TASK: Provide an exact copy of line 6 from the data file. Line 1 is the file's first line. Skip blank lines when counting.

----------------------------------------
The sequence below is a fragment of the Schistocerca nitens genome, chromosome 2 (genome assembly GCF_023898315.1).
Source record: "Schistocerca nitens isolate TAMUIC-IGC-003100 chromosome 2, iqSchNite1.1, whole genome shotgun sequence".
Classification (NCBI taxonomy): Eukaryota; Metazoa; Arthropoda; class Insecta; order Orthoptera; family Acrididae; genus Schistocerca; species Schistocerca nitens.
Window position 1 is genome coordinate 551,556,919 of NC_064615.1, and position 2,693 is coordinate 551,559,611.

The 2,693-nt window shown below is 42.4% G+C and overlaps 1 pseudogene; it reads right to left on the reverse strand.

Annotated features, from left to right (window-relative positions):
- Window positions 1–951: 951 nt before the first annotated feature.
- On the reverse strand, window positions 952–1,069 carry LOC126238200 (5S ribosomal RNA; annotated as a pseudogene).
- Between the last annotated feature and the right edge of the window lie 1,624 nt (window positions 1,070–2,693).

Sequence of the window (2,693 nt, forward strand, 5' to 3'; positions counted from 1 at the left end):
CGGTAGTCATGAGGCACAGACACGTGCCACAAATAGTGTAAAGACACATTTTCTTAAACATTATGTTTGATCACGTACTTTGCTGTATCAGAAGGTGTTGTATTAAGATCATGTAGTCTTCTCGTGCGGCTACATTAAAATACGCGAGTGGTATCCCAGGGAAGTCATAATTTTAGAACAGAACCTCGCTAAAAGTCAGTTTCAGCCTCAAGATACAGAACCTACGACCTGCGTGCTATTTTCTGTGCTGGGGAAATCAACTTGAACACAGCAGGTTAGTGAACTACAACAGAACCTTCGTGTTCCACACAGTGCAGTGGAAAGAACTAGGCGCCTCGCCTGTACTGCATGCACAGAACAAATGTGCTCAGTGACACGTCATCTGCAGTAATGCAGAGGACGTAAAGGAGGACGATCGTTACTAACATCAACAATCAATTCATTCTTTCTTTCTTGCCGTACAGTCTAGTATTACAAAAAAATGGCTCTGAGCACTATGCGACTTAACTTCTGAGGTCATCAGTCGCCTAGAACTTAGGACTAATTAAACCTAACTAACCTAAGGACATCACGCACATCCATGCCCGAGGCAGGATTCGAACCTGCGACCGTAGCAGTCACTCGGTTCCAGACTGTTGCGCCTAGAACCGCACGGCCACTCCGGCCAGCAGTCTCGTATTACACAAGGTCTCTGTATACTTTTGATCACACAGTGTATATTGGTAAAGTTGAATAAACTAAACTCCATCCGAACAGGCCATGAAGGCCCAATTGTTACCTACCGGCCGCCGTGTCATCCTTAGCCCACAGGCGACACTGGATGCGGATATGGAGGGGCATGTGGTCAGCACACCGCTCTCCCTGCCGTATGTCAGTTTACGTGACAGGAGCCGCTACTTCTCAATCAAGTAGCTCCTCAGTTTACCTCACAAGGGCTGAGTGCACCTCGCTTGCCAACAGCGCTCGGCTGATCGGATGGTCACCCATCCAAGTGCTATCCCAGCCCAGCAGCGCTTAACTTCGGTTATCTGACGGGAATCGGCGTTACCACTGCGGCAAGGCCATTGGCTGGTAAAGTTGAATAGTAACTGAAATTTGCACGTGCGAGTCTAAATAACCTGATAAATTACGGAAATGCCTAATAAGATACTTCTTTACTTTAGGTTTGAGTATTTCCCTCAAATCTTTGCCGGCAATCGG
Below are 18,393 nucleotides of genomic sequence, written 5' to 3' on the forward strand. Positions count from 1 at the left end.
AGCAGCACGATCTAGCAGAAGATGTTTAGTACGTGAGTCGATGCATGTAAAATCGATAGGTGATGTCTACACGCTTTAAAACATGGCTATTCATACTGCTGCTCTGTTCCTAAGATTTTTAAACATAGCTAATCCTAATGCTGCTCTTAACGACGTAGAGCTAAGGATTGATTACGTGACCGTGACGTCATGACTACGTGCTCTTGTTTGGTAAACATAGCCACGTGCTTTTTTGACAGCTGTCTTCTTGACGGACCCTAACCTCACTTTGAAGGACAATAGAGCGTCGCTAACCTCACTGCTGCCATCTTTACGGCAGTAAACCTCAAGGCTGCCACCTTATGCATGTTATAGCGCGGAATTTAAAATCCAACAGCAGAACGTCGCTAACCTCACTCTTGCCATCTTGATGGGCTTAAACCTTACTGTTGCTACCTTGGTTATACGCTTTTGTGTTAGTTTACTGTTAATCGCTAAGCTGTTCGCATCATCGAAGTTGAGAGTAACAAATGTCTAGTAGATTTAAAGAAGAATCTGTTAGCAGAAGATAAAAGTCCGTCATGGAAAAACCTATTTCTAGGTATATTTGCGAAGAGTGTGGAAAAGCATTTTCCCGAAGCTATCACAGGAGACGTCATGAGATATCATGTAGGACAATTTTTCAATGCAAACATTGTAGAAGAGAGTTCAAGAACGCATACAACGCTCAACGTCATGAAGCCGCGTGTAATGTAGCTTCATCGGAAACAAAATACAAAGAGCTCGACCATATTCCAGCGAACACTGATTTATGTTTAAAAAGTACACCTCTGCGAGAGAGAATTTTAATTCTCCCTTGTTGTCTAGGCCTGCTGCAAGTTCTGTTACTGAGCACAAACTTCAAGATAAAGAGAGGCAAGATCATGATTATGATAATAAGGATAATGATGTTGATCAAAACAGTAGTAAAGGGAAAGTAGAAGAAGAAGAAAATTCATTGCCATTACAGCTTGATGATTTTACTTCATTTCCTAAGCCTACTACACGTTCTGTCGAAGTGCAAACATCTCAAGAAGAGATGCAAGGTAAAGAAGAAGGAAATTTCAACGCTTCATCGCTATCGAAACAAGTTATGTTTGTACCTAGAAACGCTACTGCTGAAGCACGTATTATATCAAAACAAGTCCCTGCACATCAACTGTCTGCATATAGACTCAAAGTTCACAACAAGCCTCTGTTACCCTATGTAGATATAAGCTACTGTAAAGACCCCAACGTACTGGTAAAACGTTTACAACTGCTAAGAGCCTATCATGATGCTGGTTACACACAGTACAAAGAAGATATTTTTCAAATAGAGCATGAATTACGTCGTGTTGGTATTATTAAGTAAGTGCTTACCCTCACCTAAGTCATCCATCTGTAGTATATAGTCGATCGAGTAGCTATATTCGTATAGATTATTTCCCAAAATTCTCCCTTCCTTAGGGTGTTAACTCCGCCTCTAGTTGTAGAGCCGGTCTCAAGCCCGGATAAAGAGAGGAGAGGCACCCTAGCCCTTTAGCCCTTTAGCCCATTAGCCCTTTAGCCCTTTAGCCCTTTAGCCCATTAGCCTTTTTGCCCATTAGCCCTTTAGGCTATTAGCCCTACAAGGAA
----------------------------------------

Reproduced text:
Annotated features, from left to right (window-relative positions):